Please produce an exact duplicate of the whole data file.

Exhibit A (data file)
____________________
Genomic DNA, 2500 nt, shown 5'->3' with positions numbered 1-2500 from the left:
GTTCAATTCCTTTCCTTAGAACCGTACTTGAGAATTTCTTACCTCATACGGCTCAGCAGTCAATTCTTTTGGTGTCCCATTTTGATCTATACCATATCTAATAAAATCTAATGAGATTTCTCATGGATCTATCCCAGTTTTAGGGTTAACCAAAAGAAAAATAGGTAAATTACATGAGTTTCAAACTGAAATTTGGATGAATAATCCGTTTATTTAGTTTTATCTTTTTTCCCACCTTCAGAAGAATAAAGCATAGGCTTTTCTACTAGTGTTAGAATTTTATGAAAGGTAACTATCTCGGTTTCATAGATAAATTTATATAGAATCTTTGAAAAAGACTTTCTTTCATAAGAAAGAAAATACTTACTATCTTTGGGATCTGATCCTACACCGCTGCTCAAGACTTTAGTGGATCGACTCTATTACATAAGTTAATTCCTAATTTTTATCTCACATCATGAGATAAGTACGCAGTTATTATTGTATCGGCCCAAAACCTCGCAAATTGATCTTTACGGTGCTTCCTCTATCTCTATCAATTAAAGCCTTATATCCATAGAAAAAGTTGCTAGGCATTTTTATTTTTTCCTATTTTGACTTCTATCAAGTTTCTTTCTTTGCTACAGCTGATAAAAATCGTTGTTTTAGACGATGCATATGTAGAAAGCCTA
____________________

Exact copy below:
Genomic DNA, 2500 nt, shown 5'->3' with positions numbered 1-2500 from the left:
GTTCAATTCCTTTCCTTAGAACCGTACTTGAGAATTTCTTACCTCATACGGCTCAGCAGTCAATTCTTTTGGTGTCCCATTTTGATCTATACCATATCTAATAAAATCTAATGAGATTTCTCATGGATCTATCCCAGTTTTAGGGTTAACCAAAAGAAAAATAGGTAAATTACATGAGTTTCAAACTGAAATTTGGATGAATAATCCGTTTATTTAGTTTTATCTTTTTTCCCACCTTCAGAAGAATAAAGCATAGGCTTTTCTACTAGTGTTAGAATTTTATGAAAGGTAACTATCTCGGTTTCATAGATAAATTTATATAGAATCTTTGAAAAAGACTTTCTTTCATAAGAAAGAAAATACTTACTATCTTTGGGATCTGATCCTACACCGCTGCTCAAGACTTTAGTGGATCGACTCTATTACATAAGTTAATTCCTAATTTTTATCTCACATCATGAGATAAGTACGCAGTTATTATTGTATCGGCCCAAAACCTCGCAAATTGATCTTTACGGTGCTTCCTCTATCTCTATCAATTAAAGCCTTATATCCATAGAAAAAGTTGCTAGGCATTTTTATTTTTTCCTATTTTGACTTCTATCAAGTTTCTTTCTTTGCTACAGCTGATAAAAATCGTTGTTTTAGACGATGCATATGTAGAAAGCCTA